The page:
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Tuesday, 10 December 2013

Autism, a Dynamic Encephalopathy, Indeed

 

With a title like that, not many people will stumble upon this post with Google.
So, for the hard-core of readers, today I am going to develop an idea of Martha Herbert, the pediatric neuroscientist from Harvard, who writes a lot about autism.
Incidentally, most researchers do not like publicity, and particularly those looking at autism.  Martha, herself makes some side remarks as to why this is; as I suggested in earlier posts it dates back 10+ years to a certain Dr Wakefield.

“A further barrier to considering the body’s impact on the brain was the reaction to the work of Wakefield, who argued not only that there was a link  between  autism  and  vaccines  but  also  that  this  link was mediated through the gastrointestinal system. For the better part of a decade any attempt to discuss gastrointestinal or immune issues with autism was construed as a support of Wakefield’s vaccine hypothesis, and it was difficult to discuss, let alone get funding for, clinical or research observations about these problems.  One way around the essentially taboo character of somatic problems in autism was to treat them as coincidental symptoms. For example, one could  talk about gut problems provided one made  it clear that they did not cause the autism in the brain. Improvement after treatment of gut problems, which is often observed, would then be explained as a consequence of reduction of pain and discomfort, but not of any direct impact on core brain mechanisms generating autistic behaviors.”

Another fearless autism researcher, not shy to voice his opinions by blog and tweet, is Paul Whiteley, in Sunderland.   Paul is very much a believer in the role the gut/diet in autism, he and Paul Shattock are the driving force behind the gluten and casein free diet as a therapy for autism.  Given what Martha writes above, and the association between Shattock and Wakefield, is it surprising that the GCF diet remains on the fringes?  I know some parents who wholly endorse it.
Here is a link to one of Martha’s recent works, for Herbert fans:-



Dynamic Encephalopathy
It was Martha who called autism a dynamic Encephalopathy.  Encephalopathy just means a brain disease.

What she means is that over time autism changes, day to day and year to year.  Just as during fever, autism symptoms may wane, other environmental provocations may cause flare ups.  With age come hormonal changes that will inevitably change the central hormonal homeostasis, I hope for the better, as generally is the case.
Other than being a fancy word, Encephalopathy, is probably a much better word than autism.  There are many types of Encephalopathy and there are multiple causes, it refers to a syndrome of global brain dysfunction; this syndrome can have many different organic and inorganic causes.  As with autism the hallmark of encephalopathy is an altered mental state.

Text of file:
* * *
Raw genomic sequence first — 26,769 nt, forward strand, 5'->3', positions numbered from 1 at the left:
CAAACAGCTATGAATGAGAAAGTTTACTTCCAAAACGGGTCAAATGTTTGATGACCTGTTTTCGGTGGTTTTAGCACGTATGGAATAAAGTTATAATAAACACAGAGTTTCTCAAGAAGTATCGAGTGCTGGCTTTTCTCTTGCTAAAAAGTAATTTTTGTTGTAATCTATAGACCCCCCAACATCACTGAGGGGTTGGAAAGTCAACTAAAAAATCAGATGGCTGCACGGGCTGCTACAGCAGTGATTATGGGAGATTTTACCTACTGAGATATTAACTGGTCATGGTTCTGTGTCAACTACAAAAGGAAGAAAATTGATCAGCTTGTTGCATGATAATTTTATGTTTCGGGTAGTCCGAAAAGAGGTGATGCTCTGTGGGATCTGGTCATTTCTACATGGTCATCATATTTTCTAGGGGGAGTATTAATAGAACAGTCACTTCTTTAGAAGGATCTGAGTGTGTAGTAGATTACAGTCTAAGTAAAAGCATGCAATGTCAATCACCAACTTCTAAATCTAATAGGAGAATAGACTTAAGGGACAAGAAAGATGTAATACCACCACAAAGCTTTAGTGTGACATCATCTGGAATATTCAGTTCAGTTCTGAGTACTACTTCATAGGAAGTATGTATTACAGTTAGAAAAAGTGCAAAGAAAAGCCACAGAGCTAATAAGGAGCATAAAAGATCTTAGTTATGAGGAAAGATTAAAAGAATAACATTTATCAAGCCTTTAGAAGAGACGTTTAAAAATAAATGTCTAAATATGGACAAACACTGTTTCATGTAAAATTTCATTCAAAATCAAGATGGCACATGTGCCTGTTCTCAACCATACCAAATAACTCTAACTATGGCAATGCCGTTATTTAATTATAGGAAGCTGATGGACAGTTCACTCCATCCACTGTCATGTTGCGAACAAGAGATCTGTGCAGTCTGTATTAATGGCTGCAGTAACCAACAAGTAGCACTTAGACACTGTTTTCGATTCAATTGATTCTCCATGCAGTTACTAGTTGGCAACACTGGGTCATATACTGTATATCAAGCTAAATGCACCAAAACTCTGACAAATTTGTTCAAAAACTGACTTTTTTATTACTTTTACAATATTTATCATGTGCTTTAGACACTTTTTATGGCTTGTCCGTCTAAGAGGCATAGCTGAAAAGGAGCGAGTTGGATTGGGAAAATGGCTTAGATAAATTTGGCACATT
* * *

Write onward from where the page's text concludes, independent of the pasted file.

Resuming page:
Forget Autism think Encephalopathy
If you have not already opened up Wikipedia, I suggest you do.

From my desk research and primary research, I know that one factor behind this encephalophy is chronic inflammation, otherwise known as neuroinflammation.
At this point, we should look at what neuroscience can tell us about neuroinflammation

The Dana Foundation is a private philanthropic organization committed to advancing brain research.  Founded in 1950 and with $230+ million in assets I think they should be a good source.  Here  is an excellent paper, that is written for non-scientists. 

Among the many interesting insights are these:- 
 Until recently the CNS and peripheral immune sys­tem were thought to operate independently.”

However, new research has led to important advances in our understanding of how immune-related events in the periphery can influence CNS processes, thereby altering cognition, mood, and behavior, and these advances are suggesting that inflammation may have important long term implica­tions for the brain.”
 Inflammation in the body can lead to inflammation in the brain”
“The same cytokines that participate in produc­ing the inflammatory response in the body also initiate the communication process to the CNS. They accumu­late in the bloodstream and thereby travel to the brain”
“They cross into the brain in regions where the barrier is weak, and they bind to receptors on the insides of the cerebral vascular blood vessels, thereby inducing the production of soluble mediators within the epithelial cells that can cross into the brain.”
“In addition, there are neural as well as blood-borne communication routes. For example, there are cytokine receptors on nerves, such as the vagus, that innervate peripheral immune organs, and these nerves communicate to the brain and are activated during infection.”